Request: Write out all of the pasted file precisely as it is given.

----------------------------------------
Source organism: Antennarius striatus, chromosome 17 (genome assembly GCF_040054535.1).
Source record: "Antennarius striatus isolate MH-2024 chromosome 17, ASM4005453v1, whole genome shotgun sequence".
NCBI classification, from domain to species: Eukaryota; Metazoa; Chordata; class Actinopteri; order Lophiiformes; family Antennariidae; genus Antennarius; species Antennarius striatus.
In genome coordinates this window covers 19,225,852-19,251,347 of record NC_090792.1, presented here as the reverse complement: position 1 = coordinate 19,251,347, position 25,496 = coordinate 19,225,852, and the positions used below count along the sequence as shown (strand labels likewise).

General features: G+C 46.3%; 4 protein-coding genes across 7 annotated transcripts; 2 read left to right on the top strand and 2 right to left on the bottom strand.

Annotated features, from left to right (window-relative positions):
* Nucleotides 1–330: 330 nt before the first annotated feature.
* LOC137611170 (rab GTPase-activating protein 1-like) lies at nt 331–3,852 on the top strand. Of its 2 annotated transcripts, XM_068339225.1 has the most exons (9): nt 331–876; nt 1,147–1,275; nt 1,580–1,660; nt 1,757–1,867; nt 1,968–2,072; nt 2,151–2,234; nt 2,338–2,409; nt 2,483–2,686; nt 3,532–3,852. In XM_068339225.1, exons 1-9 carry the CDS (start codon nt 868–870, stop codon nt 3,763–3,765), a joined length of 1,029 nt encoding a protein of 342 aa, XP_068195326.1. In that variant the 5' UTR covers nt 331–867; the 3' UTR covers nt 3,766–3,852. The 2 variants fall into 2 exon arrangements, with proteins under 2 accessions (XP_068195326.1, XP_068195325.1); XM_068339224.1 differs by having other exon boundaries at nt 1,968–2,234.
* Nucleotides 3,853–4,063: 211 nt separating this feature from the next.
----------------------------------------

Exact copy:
Source organism: Antennarius striatus, chromosome 17 (genome assembly GCF_040054535.1).
Source record: "Antennarius striatus isolate MH-2024 chromosome 17, ASM4005453v1, whole genome shotgun sequence".
NCBI classification, from domain to species: Eukaryota; Metazoa; Chordata; class Actinopteri; order Lophiiformes; family Antennariidae; genus Antennarius; species Antennarius striatus.
In genome coordinates this window covers 19,225,852-19,251,347 of record NC_090792.1, presented here as the reverse complement: position 1 = coordinate 19,251,347, position 25,496 = coordinate 19,225,852, and the positions used below count along the sequence as shown (strand labels likewise).

General features: G+C 46.3%; 4 protein-coding genes across 7 annotated transcripts; 2 read left to right on the top strand and 2 right to left on the bottom strand.

Annotated features, from left to right (window-relative positions):
* Nucleotides 1–330: 330 nt before the first annotated feature.
* LOC137611170 (rab GTPase-activating protein 1-like) lies at nt 331–3,852 on the top strand. Of its 2 annotated transcripts, XM_068339225.1 has the most exons (9): nt 331–876; nt 1,147–1,275; nt 1,580–1,660; nt 1,757–1,867; nt 1,968–2,072; nt 2,151–2,234; nt 2,338–2,409; nt 2,483–2,686; nt 3,532–3,852. In XM_068339225.1, exons 1-9 carry the CDS (start codon nt 868–870, stop codon nt 3,763–3,765), a joined length of 1,029 nt encoding a protein of 342 aa, XP_068195326.1. In that variant the 5' UTR covers nt 331–867; the 3' UTR covers nt 3,766–3,852. The 2 variants fall into 2 exon arrangements, with proteins under 2 accessions (XP_068195326.1, XP_068195325.1); XM_068339224.1 differs by having other exon boundaries at nt 1,968–2,234.
* Nucleotides 3,853–4,063: 211 nt separating this feature from the next.